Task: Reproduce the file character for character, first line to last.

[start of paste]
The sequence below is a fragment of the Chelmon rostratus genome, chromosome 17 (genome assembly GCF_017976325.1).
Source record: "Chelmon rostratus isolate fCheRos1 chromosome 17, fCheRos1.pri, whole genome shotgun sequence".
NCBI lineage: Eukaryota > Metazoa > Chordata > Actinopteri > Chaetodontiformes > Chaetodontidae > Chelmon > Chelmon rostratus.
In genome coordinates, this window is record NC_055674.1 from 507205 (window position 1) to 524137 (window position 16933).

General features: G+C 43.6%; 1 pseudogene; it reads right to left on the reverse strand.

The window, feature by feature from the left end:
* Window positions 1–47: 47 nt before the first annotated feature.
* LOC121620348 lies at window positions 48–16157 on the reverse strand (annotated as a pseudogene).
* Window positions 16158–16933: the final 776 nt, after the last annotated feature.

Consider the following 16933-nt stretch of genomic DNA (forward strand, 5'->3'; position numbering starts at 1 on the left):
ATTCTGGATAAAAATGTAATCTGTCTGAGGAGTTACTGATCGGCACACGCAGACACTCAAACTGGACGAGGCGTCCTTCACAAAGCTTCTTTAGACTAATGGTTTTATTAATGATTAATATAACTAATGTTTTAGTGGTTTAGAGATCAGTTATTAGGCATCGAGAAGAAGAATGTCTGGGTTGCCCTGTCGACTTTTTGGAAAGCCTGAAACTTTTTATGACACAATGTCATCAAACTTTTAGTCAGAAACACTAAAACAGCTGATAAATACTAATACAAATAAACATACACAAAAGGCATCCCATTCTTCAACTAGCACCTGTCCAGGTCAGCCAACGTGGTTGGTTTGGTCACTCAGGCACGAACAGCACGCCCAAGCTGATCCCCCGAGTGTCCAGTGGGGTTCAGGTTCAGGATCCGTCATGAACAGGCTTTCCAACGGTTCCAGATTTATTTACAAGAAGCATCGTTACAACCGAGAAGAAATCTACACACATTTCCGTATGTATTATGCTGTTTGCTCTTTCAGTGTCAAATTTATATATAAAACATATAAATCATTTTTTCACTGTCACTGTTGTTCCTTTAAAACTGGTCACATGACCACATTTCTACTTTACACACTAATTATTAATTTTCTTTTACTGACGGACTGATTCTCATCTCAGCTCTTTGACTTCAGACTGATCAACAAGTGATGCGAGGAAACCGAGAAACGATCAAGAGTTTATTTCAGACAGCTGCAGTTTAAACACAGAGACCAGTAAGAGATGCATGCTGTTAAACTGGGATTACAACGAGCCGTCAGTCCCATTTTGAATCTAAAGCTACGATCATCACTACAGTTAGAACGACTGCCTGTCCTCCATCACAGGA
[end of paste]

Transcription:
The sequence below is a fragment of the Chelmon rostratus genome, chromosome 17 (genome assembly GCF_017976325.1).
Source record: "Chelmon rostratus isolate fCheRos1 chromosome 17, fCheRos1.pri, whole genome shotgun sequence".
NCBI lineage: Eukaryota > Metazoa > Chordata > Actinopteri > Chaetodontiformes > Chaetodontidae > Chelmon > Chelmon rostratus.
In genome coordinates, this window is record NC_055674.1 from 507205 (window position 1) to 524137 (window position 16933).

General features: G+C 43.6%; 1 pseudogene; it reads right to left on the reverse strand.

The window, feature by feature from the left end:
* Window positions 1–47: 47 nt before the first annotated feature.
* LOC121620348 lies at window positions 48–16157 on the reverse strand (annotated as a pseudogene).
* Window positions 16158–16933: the final 776 nt, after the last annotated feature.

Consider the following 16933-nt stretch of genomic DNA (forward strand, 5'->3'; position numbering starts at 1 on the left):
ATTCTGGATAAAAATGTAATCTGTCTGAGGAGTTACTGATCGGCACACGCAGACACTCAAACTGGACGAGGCGTCCTTCACAAAGCTTCTTTAGACTAATGGTTTTATTAATGATTAATATAACTAATGTTTTAGTGGTTTAGAGATCAGTTATTAGGCATCGAGAAGAAGAATGTCTGGGTTGCCCTGTCGACTTTTTGGAAAGCCTGAAACTTTTTATGACACAATGTCATCAAACTTTTAGTCAGAAACACTAAAACAGCTGATAAATACTAATACAAATAAACATACACAAAAGGCATCCCATTCTTCAACTAGCACCTGTCCAGGTCAGCCAACGTGGTTGGTTTGGTCACTCAGGCACGAACAGCACGCCCAAGCTGATCCCCCGAGTGTCCAGTGGGGTTCAGGTTCAGGATCCGTCATGAACAGGCTTTCCAACGGTTCCAGATTTATTTACAAGAAGCATCGTTACAACCGAGAAGAAATCTACACACATTTCCGTATGTATTATGCTGTTTGCTCTTTCAGTGTCAAATTTATATATAAAACATATAAATCATTTTTTCACTGTCACTGTTGTTCCTTTAAAACTGGTCACATGACCACATTTCTACTTTACACACTAATTATTAATTTTCTTTTACTGACGGACTGATTCTCATCTCAGCTCTTTGACTTCAGACTGATCAACAAGTGATGCGAGGAAACCGAGAAACGATCAAGAGTTTATTTCAGACAGCTGCAGTTTAAACACAGAGACCAGTAAGAGATGCATGCTGTTAAACTGGGATTACAACGAGCCGTCAGTCCCATTTTGAATCTAAAGCTACGATCATCACTACAGTTAGAACGACTGCCTGTCCTCCATCACAGGA